Those who have experience in the same process from a previous job are especially good sources because they’re familiar with what regulations or permits were required. And that probably matches up with what you need now.
2. Ask a sister facility
Larger companies often have several facilities that have similar, if not identical, operations. So, make a call to your fellow manager to get the details on what regulations they’re following.
Seems like a simple solution. But in my experience, it’s all too common for managers to treat their facilities as independent fiefdoms. One long-time client just changed jobs and is now managing process engineering at seven separate facilities. He says nobody talks to each other.
It’s a shame because open communication could save time and money. For example, one facility might need a part, but they’re out of stock. That means four weeks of downtime. But if they practiced good communication with sister facilities, they might discover one of them has a part to spare. No more downtime.
I’d suggest a weekly call among all the facility managers. Get to know each other, form relationships. Creating a “safe” environment like that will cut down on the reluctance to seek help.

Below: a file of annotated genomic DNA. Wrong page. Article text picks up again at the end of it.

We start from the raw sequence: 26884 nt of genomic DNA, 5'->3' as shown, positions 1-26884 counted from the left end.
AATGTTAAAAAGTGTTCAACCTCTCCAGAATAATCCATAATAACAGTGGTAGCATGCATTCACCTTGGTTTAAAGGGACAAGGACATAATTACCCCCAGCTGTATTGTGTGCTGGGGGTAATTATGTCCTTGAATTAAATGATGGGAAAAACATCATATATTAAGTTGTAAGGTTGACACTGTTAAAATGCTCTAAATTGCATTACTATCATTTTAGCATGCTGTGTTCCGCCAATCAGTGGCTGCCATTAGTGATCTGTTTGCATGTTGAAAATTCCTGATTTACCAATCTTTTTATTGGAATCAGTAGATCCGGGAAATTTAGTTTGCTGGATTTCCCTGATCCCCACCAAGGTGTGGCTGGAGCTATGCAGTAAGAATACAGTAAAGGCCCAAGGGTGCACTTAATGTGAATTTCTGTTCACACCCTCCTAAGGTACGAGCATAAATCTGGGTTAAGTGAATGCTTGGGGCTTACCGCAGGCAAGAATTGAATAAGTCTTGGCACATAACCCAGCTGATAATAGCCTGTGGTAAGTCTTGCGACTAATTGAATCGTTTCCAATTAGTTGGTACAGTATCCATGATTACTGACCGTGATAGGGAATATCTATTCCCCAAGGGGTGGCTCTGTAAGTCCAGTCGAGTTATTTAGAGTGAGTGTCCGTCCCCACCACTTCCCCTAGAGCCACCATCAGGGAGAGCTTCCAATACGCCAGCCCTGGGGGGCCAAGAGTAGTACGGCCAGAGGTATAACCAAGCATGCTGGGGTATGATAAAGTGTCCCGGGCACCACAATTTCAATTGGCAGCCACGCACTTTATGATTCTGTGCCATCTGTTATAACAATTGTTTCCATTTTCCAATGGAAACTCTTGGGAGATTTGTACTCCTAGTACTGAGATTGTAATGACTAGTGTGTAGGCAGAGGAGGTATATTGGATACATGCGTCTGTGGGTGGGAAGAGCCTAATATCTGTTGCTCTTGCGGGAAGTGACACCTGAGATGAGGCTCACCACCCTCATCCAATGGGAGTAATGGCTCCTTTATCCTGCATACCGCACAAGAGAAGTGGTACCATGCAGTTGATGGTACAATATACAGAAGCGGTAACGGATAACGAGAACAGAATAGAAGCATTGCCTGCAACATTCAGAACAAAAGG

3. Call an environmental consultant
As environmental consultants, my team and I visit so many facilities throughout the year, it feels like we’ve seen everything. We can draw on this experience at facilities similar to yours as a starting point to figure out what regulations apply to you.
Plus, it’s our job to stay on top of all environmental regulations, including all changes and new developments. On top of that, we maintain good relationships with regulators and can always make a call for clarification if need be.
4. Seek assistance from an industry association
An association or trade group in your industry can be a great source of information about applicable regulations and any changes coming down the pike that could affect their members.
Subscribe to newsletters, check out their websites, network with fellow members… simply give the association a call.
5. Go online